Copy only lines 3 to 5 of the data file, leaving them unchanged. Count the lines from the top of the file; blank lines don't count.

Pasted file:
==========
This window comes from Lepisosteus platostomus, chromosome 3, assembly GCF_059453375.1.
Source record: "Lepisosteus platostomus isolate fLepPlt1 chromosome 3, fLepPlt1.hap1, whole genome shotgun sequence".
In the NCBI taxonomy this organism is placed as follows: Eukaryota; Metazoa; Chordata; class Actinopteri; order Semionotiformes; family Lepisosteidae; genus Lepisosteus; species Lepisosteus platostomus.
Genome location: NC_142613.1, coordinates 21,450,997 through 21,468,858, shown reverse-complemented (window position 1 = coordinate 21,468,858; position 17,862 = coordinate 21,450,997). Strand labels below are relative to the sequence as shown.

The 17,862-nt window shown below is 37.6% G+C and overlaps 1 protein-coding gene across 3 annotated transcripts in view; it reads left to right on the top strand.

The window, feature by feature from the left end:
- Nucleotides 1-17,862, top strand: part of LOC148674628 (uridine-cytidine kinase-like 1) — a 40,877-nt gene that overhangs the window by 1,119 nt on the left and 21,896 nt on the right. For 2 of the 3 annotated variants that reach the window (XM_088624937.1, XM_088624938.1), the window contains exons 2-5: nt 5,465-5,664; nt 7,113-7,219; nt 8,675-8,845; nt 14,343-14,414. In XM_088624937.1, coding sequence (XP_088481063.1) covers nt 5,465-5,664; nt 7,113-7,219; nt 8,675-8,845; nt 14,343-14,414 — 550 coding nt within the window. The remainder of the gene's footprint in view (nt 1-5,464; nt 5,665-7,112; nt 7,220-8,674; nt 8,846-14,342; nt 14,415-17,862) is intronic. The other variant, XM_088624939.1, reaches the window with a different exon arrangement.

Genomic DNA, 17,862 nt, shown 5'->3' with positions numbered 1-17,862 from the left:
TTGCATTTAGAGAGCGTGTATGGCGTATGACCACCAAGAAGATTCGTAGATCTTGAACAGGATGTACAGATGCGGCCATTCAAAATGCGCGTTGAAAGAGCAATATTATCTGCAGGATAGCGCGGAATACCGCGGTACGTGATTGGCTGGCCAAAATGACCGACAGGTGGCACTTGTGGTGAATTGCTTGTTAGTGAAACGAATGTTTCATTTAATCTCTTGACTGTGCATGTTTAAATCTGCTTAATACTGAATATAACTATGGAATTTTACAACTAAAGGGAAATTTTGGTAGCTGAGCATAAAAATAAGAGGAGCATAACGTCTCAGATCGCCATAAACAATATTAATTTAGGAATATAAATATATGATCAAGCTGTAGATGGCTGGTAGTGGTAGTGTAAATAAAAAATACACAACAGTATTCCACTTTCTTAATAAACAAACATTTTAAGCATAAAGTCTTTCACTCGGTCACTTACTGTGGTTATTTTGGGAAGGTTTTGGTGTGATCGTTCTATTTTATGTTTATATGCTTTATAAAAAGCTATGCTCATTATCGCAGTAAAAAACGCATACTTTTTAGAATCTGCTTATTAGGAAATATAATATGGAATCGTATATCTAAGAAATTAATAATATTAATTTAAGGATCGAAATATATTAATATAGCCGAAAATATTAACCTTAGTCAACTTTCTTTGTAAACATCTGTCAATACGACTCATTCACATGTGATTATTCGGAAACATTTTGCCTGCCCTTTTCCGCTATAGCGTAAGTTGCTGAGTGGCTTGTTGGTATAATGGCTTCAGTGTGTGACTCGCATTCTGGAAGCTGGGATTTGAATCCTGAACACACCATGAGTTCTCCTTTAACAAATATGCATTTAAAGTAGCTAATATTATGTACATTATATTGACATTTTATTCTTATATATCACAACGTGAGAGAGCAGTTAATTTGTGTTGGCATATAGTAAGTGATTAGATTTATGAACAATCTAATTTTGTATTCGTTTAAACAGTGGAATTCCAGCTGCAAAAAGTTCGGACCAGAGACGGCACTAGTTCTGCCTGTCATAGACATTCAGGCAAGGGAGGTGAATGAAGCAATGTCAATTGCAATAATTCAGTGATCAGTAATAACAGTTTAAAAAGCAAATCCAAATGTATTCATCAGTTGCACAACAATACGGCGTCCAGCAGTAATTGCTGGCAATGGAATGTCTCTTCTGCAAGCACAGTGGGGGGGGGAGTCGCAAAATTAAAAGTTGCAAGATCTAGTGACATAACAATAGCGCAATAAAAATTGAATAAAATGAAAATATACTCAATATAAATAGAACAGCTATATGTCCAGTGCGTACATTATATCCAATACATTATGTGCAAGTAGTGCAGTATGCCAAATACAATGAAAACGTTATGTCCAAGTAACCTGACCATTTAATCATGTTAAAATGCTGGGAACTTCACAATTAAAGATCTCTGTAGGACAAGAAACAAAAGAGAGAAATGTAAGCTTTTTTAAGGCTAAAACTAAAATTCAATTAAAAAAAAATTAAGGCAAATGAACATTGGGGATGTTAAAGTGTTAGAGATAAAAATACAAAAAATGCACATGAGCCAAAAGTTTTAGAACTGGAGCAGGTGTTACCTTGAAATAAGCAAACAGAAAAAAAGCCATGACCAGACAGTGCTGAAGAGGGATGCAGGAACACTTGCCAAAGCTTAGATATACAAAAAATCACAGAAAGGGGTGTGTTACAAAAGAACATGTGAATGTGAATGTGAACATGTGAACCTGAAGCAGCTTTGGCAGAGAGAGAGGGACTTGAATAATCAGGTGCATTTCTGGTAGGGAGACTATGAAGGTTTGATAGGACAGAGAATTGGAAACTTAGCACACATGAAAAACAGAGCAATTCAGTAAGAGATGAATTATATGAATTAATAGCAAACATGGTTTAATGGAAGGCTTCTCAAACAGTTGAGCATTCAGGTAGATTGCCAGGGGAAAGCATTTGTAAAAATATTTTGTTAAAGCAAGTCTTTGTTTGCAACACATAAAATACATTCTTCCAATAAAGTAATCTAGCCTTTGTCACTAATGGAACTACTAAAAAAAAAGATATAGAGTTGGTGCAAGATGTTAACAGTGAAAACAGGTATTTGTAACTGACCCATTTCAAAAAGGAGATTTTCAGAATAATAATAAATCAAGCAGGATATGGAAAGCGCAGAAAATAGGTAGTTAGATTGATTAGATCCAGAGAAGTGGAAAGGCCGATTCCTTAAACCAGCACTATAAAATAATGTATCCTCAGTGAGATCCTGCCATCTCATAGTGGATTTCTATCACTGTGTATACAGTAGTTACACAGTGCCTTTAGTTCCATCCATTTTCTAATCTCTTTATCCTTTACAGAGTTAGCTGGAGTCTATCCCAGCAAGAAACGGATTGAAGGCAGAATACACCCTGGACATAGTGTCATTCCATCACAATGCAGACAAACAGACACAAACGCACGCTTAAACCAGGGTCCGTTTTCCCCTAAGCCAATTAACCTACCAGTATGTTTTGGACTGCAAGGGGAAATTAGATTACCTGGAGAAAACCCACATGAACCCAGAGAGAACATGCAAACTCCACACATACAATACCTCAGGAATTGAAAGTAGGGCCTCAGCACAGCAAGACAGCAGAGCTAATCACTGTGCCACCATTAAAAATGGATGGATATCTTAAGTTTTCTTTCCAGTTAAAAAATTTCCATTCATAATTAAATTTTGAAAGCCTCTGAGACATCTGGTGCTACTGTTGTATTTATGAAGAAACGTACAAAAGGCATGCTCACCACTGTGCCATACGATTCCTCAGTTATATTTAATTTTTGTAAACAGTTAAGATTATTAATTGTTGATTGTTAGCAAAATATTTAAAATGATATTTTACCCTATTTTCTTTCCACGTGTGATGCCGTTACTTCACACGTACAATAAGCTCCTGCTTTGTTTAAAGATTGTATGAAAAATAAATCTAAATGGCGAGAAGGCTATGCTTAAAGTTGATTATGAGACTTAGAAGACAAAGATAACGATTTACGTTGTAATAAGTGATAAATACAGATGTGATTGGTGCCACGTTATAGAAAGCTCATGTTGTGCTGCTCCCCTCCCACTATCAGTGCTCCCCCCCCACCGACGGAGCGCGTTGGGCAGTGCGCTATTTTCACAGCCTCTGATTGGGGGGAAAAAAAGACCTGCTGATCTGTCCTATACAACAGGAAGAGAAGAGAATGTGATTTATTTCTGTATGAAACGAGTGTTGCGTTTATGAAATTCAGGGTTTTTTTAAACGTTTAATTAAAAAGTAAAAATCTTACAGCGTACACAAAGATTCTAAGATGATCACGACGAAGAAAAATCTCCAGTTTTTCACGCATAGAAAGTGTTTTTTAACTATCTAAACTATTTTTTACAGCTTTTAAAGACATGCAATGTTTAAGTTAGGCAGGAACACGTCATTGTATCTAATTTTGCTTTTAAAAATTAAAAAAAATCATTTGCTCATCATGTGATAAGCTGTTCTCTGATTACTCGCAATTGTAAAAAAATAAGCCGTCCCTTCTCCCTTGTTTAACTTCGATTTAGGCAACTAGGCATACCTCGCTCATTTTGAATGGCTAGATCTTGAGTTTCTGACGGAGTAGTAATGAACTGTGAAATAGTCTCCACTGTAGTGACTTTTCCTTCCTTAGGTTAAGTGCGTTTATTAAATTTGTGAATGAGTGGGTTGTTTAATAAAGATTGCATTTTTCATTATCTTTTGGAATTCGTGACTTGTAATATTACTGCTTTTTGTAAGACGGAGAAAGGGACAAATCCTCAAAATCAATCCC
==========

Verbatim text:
In the NCBI taxonomy this organism is placed as follows: Eukaryota; Metazoa; Chordata; class Actinopteri; order Semionotiformes; family Lepisosteidae; genus Lepisosteus; species Lepisosteus platostomus.
Genome location: NC_142613.1, coordinates 21,450,997 through 21,468,858, shown reverse-complemented (window position 1 = coordinate 21,468,858; position 17,862 = coordinate 21,450,997). Strand labels below are relative to the sequence as shown.

The 17,862-nt window shown below is 37.6% G+C and overlaps 1 protein-coding gene across 3 annotated transcripts in view; it reads left to right on the top strand.